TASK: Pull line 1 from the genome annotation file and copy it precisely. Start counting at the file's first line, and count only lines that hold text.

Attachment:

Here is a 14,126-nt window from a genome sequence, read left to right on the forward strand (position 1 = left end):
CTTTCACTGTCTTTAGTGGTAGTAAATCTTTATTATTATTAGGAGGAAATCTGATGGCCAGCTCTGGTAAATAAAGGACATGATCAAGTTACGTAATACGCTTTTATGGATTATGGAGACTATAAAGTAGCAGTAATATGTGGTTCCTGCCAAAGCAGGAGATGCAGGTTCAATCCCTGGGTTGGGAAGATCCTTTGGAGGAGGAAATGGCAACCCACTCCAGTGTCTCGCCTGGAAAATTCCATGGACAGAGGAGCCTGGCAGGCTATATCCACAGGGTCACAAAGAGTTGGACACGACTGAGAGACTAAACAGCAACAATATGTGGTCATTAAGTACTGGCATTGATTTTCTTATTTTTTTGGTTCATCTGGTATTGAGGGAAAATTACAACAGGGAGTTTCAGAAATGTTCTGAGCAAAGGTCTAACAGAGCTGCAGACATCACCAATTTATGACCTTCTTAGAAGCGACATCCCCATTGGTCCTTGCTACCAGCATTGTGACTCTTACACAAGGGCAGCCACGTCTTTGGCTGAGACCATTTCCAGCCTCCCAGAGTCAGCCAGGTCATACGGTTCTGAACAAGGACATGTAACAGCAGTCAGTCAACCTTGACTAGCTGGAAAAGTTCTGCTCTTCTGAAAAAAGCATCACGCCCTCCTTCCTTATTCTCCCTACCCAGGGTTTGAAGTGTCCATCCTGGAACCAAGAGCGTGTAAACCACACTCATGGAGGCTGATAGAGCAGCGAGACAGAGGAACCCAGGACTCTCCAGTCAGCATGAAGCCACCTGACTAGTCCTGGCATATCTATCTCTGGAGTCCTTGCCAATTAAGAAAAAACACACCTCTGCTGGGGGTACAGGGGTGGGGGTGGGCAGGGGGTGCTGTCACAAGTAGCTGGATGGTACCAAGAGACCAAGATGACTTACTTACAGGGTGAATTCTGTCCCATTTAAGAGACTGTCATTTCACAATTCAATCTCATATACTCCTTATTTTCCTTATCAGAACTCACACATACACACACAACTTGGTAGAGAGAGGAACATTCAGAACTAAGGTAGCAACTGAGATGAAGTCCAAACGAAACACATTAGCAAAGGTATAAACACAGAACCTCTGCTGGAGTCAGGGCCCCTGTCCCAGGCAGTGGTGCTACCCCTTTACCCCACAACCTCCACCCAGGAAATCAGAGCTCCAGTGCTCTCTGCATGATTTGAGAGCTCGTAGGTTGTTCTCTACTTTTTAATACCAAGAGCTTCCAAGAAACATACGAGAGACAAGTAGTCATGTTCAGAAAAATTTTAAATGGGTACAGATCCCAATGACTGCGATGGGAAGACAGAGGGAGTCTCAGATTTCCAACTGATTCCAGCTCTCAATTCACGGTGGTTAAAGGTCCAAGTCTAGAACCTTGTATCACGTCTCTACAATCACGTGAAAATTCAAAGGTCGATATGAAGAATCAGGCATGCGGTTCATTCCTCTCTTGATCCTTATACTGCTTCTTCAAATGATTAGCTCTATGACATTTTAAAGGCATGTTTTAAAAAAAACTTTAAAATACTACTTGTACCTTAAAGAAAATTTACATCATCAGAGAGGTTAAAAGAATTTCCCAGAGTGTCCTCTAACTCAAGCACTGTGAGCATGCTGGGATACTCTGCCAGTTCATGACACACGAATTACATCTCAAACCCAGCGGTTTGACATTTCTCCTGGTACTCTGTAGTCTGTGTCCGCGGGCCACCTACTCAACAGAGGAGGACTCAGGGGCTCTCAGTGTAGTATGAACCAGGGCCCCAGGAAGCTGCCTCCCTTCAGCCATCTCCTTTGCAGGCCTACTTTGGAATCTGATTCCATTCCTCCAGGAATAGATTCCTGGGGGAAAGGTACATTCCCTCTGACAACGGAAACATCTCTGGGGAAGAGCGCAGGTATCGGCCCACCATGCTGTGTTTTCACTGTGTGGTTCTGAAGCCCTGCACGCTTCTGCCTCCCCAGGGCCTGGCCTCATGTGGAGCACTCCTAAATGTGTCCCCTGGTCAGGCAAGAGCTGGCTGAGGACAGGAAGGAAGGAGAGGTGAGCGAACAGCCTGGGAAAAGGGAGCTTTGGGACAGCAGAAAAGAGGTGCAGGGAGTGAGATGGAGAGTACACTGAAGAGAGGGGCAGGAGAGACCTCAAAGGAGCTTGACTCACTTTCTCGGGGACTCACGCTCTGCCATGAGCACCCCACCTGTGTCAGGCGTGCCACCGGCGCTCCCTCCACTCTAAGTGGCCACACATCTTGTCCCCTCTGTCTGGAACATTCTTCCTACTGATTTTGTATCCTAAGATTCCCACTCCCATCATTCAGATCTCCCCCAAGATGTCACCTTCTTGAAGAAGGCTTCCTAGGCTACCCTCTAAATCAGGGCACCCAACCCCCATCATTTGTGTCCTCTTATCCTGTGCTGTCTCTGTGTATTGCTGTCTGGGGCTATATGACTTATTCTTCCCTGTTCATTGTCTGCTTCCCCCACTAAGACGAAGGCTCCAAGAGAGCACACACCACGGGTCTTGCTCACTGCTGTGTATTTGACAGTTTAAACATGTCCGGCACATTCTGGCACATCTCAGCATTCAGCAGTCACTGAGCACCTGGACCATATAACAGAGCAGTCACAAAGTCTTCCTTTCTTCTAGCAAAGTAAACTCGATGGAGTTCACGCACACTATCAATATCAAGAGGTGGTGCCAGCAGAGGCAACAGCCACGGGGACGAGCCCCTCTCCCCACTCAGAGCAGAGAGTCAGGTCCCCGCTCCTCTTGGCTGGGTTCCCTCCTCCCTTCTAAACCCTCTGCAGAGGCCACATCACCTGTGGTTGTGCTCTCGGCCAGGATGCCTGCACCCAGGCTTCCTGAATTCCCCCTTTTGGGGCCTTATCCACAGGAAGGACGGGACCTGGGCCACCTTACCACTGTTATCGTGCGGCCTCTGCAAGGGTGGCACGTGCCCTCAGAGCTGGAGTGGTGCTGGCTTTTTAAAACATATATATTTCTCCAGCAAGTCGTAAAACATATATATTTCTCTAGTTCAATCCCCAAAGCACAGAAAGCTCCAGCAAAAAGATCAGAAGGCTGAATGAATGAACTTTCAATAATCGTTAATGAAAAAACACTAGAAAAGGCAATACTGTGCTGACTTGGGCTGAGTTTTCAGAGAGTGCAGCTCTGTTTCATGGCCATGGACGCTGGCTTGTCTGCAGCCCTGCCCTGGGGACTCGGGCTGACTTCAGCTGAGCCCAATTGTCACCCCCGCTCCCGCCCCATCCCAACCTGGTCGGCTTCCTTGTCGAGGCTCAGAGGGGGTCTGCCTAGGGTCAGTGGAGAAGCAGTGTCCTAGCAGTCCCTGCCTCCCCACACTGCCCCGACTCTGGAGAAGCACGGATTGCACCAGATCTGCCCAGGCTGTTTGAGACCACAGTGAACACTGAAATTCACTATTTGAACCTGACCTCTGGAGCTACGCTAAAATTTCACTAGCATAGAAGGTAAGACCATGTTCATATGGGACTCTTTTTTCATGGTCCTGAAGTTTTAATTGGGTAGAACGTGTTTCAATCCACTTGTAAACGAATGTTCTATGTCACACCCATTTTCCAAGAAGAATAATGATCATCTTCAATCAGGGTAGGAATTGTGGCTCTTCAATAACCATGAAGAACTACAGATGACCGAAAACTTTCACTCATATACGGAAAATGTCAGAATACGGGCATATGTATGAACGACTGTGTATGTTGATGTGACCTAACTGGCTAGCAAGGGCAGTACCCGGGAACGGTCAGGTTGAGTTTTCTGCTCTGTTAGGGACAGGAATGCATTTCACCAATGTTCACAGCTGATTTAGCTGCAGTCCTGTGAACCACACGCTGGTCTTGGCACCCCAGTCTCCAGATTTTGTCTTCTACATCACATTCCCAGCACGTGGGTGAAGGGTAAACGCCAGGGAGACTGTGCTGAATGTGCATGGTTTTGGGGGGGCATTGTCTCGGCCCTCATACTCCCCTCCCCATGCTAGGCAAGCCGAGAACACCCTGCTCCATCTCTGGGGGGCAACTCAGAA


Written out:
Here is a 14,126-nt window from a genome sequence, read left to right on the forward strand (position 1 = left end):